Jackie Bird’s Column
“Like an ancient tree, the older we get the more we need our roots for sustenance and stability.”
Moving house is reputedly more stressful than divorce or starting a new job, so to make life more interesting I’ve just encouraged my parents, who are either side of 80, to up sticks. Not only that but it’s the first time they’ve actually done it, having moved to their current home when John F Kennedy was President. When I told my brother they were moving you’d have thought I’d informed him I’d just done the old dears in for the inheritance and buried them under the patio, such was his shock. “But that’s the house where I grew up,” he wailed, as if it was Lanarkshire’s Graceland. If I’m honest I’m surprised my parents took to the idea so readily, but the fact that the once quiet road has become a race track for the central belt’s buses played a part. Added to that, the Himalayan stairs to reach the front door meant there was a constant fear a trip to A&E was only a miss-step away. I’ll be sad to leave the old place too as every inch of it has a memory. Growing up my brother and I turned our tiny garden into Wimbledon, a show-jumping course, even a concert stage, depending on whatever was on the telly at the time. On summer nights we were occasionally allowed to sleep out under sheets stretched across the clothes line, and even in our prized tent when we eventually got one second hand. I recall entire summers throwing two balls against the back door until mum said it was giving her a headache, or playing kick-the-can until it got dark with hoards of the other kids in the street. Nowadays only a tiny few of those original neighbours remain, and the only people racing up their stairs are their grandchildren or even greatgrandchildren. It’s a measure of how times have changed that those gardens, with a patch of grass and a whole lot of imagination, have long ceased to be playgrounds. Incidentally, in case I’m painting too rose-tinted a picture I should add that for every delightful day Bruv and I played happily there was another where we ended up hammering the living daylights out of each other and being sent to bed early. Memories aside, the actual physical move from the house will be a doddle as it’s so small. My own children can’t believe I shared a room with my brother until I moved out and rented a flat, and quite frankly neither can I. Back then I enforced a border in the room with a wardrobe and a net curtain; pictures of Donny Osmond in one half and the Battle of Britain with a squadron of Airfix planes hanging from the ceiling in the other. Despite the fact they’re not packing up from Blenheim Palace my mum and dad are fretting about the move. It’s a whole new world of estate agents, home reports and lawyers. I know I’m going to have to gag my dad when someone suggests a valuation that’s less than he thinks it ought to be. Try telling him the house he’s lived in and maintained for over half a century is worth about the same as a luxury car. But by far the most poignant thing that’s happened is the people who have lived in the street for the same length of time who’ve dropped by to say how sorry they are that my parents are leaving. The older you get and the more life changes around you, it must be nice to have some constants, and is no doubt a bit of a blow when they go. Eras have to end. My old school is now a housing estate and many other haunts of my past have been wiped off the map and now the family home will soon host new inhabitants. Oh how I’d love to be a fly on the wall when they take the wall-paper off and discover not only our heights marked down the years but my dad’s running commentary on the state of the world when that particular room was being decorated. Like an ancient tree, the older we get the more we need our roots for sustenance and stability. Having my parents in the house where I grew up and being able to visit it on a regular basis has been something I’ve taken for granted. So if you’re reading this and are about to buy a small, muchloved house in Lanarkshire, be reassured that the stranger in the car occasionally peering into your living room isn’t a malevolent stalker, but a friendly blast from the past.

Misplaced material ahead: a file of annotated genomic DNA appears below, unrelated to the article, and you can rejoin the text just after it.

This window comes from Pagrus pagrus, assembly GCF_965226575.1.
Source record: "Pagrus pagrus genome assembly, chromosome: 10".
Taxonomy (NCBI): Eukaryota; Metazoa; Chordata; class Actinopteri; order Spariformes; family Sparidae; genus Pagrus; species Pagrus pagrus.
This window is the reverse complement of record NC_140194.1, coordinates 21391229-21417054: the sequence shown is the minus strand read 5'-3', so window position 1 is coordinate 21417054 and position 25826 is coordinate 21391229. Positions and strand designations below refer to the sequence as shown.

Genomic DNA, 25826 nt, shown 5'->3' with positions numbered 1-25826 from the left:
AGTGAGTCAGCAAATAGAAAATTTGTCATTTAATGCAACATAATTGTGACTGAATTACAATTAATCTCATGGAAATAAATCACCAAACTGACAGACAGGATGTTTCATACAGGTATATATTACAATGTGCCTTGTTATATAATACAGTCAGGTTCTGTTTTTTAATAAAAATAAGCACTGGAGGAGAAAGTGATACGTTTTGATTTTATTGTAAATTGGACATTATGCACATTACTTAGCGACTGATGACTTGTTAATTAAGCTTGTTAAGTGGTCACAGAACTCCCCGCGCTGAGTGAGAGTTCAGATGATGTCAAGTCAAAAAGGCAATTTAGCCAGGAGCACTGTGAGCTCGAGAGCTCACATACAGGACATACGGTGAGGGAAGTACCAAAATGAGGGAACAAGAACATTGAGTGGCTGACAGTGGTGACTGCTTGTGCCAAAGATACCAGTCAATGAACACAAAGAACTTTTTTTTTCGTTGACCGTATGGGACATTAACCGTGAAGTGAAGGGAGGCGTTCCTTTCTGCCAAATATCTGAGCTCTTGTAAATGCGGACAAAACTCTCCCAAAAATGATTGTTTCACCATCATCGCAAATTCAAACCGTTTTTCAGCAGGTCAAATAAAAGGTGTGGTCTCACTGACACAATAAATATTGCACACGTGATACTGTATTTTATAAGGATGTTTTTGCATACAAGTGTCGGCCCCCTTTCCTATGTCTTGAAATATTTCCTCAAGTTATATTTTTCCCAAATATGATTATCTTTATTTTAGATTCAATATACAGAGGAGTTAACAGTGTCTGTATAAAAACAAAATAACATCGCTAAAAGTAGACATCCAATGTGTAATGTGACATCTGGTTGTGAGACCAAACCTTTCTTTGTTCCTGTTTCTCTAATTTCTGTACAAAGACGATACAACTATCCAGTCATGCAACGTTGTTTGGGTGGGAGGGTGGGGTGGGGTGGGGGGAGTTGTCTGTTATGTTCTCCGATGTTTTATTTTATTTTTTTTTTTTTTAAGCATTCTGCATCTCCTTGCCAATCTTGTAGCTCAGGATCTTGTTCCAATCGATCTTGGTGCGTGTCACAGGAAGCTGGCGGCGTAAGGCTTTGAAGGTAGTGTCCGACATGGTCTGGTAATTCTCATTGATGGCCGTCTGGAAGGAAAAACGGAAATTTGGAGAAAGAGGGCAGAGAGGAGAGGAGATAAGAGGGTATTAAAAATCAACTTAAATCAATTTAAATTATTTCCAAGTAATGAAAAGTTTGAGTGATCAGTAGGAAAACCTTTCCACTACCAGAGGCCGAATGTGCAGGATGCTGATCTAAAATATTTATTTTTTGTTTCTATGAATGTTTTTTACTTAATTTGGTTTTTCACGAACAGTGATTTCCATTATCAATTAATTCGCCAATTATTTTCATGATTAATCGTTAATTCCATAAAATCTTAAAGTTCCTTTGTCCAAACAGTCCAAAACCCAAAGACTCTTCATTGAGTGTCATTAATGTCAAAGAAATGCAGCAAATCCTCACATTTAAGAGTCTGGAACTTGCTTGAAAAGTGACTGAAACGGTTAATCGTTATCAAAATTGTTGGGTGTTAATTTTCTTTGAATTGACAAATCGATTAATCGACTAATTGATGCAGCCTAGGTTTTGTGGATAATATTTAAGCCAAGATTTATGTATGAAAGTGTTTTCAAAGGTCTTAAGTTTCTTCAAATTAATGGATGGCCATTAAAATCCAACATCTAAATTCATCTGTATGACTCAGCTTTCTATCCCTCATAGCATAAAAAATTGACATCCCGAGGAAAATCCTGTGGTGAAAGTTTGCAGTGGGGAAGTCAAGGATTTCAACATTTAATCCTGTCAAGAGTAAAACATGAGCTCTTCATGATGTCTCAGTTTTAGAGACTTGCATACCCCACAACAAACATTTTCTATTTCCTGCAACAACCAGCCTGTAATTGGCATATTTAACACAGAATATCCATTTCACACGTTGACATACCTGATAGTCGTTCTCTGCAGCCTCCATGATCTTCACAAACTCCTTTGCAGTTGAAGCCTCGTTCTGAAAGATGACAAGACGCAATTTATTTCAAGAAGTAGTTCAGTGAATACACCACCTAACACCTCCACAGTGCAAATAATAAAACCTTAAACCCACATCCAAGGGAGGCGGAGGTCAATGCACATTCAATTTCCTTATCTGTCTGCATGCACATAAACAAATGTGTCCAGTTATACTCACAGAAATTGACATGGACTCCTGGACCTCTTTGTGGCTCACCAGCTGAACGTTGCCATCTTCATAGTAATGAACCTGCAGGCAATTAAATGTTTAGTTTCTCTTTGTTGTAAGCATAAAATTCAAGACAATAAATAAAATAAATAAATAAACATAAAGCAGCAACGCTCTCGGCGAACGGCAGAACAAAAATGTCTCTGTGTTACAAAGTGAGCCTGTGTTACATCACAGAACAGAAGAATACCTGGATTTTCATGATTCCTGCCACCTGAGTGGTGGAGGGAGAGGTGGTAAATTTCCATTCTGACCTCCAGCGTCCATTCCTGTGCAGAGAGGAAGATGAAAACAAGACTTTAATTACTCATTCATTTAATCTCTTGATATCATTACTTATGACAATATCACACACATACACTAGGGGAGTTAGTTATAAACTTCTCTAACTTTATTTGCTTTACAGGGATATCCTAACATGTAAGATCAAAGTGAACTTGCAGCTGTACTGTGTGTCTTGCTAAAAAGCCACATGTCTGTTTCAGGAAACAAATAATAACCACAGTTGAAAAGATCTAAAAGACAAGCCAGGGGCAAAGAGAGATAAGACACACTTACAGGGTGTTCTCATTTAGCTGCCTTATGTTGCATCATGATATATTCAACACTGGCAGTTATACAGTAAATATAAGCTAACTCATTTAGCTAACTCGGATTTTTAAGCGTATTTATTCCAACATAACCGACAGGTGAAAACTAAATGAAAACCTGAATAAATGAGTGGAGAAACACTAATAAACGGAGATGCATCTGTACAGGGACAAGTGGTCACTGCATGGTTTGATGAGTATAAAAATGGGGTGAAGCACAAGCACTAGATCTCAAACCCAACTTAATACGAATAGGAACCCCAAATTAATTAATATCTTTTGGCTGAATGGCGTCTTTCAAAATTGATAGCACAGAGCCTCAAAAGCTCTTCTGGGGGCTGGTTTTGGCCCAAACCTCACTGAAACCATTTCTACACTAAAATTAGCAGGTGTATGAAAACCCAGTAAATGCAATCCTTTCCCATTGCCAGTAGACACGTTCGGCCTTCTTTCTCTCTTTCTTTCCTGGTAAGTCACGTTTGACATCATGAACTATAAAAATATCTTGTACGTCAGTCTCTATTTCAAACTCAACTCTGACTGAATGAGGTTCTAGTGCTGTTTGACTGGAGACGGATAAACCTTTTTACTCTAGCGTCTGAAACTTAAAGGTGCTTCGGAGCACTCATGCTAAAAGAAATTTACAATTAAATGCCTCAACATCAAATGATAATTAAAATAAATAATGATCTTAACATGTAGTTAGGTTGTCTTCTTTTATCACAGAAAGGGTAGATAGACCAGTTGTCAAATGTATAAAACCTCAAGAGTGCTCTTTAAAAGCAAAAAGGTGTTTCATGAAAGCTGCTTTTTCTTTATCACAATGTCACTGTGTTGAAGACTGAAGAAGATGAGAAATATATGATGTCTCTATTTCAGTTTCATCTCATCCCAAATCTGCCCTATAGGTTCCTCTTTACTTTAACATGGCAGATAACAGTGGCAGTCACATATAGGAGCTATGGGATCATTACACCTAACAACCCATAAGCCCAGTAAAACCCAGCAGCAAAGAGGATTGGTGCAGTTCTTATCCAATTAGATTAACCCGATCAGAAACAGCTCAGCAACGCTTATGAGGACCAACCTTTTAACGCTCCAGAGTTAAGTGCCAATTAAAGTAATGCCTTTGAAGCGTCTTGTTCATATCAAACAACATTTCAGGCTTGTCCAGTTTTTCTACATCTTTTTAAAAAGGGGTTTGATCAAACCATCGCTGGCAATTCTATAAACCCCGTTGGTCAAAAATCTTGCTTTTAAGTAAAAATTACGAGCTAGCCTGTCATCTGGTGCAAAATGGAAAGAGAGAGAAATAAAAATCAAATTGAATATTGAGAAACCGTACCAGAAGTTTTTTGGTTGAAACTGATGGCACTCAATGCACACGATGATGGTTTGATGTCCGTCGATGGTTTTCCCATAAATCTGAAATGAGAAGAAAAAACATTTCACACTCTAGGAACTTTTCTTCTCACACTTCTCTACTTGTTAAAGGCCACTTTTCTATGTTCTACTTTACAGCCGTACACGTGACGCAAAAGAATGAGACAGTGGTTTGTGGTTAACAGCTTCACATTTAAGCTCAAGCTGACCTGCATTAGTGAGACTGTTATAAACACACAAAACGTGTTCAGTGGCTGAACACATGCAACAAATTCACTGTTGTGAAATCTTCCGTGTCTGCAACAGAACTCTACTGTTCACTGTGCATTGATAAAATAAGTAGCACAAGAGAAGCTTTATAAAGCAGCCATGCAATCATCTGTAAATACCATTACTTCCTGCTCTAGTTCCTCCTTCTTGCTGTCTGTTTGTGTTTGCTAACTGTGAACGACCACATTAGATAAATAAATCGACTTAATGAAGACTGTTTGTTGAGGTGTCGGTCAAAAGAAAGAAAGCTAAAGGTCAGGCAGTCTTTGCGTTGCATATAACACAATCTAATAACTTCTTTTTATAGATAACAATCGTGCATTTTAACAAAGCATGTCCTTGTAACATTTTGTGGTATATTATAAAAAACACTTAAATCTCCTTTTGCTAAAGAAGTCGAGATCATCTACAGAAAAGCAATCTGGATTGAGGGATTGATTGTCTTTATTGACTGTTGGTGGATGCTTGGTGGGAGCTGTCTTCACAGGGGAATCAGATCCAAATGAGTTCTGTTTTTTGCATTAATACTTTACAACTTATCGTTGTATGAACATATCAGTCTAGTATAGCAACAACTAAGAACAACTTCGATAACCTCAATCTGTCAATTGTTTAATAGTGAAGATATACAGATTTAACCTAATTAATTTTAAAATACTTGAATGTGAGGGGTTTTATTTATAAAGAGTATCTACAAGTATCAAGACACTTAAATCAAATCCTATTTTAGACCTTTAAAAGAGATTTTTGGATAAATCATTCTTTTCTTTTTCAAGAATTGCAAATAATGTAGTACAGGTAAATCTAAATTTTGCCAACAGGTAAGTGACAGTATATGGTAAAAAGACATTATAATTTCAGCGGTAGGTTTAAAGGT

“When I told my brother our parents were moving you’d have thought I’d done the old dears in for the inheritance and buried them under the patio such was his shock”